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From: Bob Hay <>
Subject: [DNA] S28 SNP - The ''Latin'' R1b
Date: Wed, 17 Mar 2010 13:18:34 +1100


Peter Spencer wrote:

> Well I received my new SNP results, and im S28+ L2+.

Congratulations on joining the clan!

But do take note of what David Faux has to say about R-U152/S28 and its sub-clades. He has done more research than anyone else on this part of our haplogroup. His hypothesis is that R-U152/S28 was brought to Britain by the Vikings, but mostly to the Danelaw.

You are suggesting the Romans. But I speculate that there was another source, the Normans. In my case I am one of the Hays of Nairn, the progenitor being a Norman knight, William de la Haya (and spelling variations thereon) who took up residence at Lochloy in the Nairn district in Scotland in the 13th Century. In turn, his was a cadet branch of the very powerful Norman family, the Hays of Errol whose founder was also a William de la Haya. His ancestors came from the Cherbourg (Cotentin) Peninsula in Normandy and therefore could have been descendants of Vikings or even of local Celtic families pre-dating Duke Rollo and his sidekicks.

I have been told by local historians etc in Scotland that in Norman clans the surname indicates genetic descent - as contrasted with so-called "Celtic" clans in which fostering and other relationships often hid biological descent. This suggests to me that at least in Clan Hay we might expect to find plenty of R-U152/S28 and even R-L2, but so far I have not been able to find enough men tested for these SNPs to test my very speculative hypothesis.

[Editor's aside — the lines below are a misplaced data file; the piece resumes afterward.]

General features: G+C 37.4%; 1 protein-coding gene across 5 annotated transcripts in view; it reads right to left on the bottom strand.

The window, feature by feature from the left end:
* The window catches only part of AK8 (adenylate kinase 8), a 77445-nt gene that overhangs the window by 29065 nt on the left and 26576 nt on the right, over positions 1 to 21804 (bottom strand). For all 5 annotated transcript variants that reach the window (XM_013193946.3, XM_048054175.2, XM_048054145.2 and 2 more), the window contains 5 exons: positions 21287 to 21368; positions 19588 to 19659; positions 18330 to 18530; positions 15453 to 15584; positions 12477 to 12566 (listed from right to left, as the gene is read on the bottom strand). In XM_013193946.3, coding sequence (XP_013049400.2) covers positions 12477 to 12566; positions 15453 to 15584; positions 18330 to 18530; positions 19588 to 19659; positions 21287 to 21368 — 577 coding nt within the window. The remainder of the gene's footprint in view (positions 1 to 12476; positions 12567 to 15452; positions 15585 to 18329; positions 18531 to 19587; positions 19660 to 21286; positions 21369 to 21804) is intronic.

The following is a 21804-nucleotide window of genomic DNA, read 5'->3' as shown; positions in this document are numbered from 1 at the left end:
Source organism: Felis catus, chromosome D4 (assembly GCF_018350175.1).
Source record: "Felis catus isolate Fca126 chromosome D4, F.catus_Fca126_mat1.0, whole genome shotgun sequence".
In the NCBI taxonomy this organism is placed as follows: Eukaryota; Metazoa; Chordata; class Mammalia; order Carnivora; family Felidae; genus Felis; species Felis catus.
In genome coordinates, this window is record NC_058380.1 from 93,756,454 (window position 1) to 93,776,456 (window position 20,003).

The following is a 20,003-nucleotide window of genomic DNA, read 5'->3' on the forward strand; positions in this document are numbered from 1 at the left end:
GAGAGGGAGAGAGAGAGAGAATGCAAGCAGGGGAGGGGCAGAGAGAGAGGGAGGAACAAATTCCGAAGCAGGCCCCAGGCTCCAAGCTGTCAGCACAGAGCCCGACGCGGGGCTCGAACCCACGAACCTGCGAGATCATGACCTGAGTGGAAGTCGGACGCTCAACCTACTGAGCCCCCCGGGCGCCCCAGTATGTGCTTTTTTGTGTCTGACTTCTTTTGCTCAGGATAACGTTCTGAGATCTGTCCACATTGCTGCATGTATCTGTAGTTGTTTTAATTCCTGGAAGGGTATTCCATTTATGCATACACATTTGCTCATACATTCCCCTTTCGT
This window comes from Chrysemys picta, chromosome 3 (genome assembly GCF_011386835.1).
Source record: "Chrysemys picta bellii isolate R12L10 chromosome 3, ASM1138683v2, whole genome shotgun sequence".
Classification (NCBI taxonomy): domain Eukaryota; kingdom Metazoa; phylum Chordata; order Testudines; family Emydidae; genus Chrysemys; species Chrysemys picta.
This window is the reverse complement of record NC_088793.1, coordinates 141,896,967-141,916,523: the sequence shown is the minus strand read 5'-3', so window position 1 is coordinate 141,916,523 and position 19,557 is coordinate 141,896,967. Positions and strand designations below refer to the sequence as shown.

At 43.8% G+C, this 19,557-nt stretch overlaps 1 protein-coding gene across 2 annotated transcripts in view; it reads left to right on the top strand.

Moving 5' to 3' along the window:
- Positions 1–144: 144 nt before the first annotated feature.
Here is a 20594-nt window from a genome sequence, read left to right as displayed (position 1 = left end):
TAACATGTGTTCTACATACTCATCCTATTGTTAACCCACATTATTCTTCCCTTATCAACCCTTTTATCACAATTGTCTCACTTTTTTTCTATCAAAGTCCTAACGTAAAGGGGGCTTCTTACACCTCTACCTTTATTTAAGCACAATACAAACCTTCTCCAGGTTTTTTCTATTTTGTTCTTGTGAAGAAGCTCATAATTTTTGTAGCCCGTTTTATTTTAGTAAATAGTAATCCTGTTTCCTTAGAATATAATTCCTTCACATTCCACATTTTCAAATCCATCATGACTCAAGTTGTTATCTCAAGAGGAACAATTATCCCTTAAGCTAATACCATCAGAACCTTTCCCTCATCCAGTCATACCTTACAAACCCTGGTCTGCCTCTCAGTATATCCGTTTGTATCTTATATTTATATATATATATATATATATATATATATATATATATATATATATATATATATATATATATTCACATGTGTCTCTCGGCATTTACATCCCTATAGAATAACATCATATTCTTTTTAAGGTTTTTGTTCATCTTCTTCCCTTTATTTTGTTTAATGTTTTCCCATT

Although the was Viking (Norse, not "Danish") contact along the Moray coast, there is no evidence of significant incursion in the Nairn region. I am therefore inclined to discount local Vikings as a source in the case of my Hay ancestors. The Romans of course did not venture so far into that part of Scotland but that does not mean that their descendents did not during say, the rapes and pillaging by Edward's men or more recently, by the Hannoverian army after the Jacobite uprisings. And of course, there is always NPEs to complicate the picture!

It is interesting to note that there were Hay men in Wales at least from the 16th Century or so (hotspot in Pembrokeshire) and that round about this time the important Campbell family and their retainers moved there from Nairnshire.

I wish I knew more Scottish and Norman history!

Bob

Bob Hay
at home at
www.bobhay.org
H3EQG ~ R-L2* ~ HV9a








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